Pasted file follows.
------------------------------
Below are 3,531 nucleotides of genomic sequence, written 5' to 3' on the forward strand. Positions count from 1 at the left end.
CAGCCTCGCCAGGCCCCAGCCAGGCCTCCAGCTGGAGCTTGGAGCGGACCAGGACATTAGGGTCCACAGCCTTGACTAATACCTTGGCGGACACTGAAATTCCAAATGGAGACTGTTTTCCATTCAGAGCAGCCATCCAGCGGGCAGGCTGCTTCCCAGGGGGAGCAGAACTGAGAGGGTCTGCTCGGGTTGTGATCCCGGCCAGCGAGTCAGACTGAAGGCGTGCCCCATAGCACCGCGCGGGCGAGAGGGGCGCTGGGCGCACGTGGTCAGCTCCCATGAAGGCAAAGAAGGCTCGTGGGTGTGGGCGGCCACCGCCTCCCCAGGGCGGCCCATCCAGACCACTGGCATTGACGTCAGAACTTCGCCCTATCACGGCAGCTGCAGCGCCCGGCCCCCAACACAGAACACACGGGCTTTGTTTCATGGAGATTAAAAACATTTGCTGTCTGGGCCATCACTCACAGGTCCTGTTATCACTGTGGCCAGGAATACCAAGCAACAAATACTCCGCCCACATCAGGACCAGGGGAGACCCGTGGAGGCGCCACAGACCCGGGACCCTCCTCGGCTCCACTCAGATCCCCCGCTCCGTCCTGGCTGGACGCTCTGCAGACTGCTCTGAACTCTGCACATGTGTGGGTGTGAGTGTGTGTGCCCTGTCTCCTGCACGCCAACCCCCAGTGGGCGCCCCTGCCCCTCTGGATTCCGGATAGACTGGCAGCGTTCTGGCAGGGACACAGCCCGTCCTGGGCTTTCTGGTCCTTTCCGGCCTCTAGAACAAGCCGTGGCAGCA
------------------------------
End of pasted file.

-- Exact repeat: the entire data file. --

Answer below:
Below are 3,531 nucleotides of genomic sequence, written 5' to 3' on the forward strand. Positions count from 1 at the left end.
CAGCCTCGCCAGGCCCCAGCCAGGCCTCCAGCTGGAGCTTGGAGCGGACCAGGACATTAGGGTCCACAGCCTTGACTAATACCTTGGCGGACACTGAAATTCCAAATGGAGACTGTTTTCCATTCAGAGCAGCCATCCAGCGGGCAGGCTGCTTCCCAGGGGGAGCAGAACTGAGAGGGTCTGCTCGGGTTGTGATCCCGGCCAGCGAGTCAGACTGAAGGCGTGCCCCATAGCACCGCGCGGGCGAGAGGGGCGCTGGGCGCACGTGGTCAGCTCCCATGAAGGCAAAGAAGGCTCGTGGGTGTGGGCGGCCACCGCCTCCCCAGGGCGGCCCATCCAGACCACTGGCATTGACGTCAGAACTTCGCCCTATCACGGCAGCTGCAGCGCCCGGCCCCCAACACAGAACACACGGGCTTTGTTTCATGGAGATTAAAAACATTTGCTGTCTGGGCCATCACTCACAGGTCCTGTTATCACTGTGGCCAGGAATACCAAGCAACAAATACTCCGCCCACATCAGGACCAGGGGAGACCCGTGGAGGCGCCACAGACCCGGGACCCTCCTCGGCTCCACTCAGATCCCCCGCTCCGTCCTGGCTGGACGCTCTGCAGACTGCTCTGAACTCTGCACATGTGTGGGTGTGAGTGTGTGTGCCCTGTCTCCTGCACGCCAACCCCCAGTGGGCGCCCCTGCCCCTCTGGATTCCGGATAGACTGGCAGCGTTCTGGCAGGGACACAGCCCGTCCTGGGCTTTCTGGTCCTTTCCGGCCTCTAGAACAAGCCGTGGCAGCA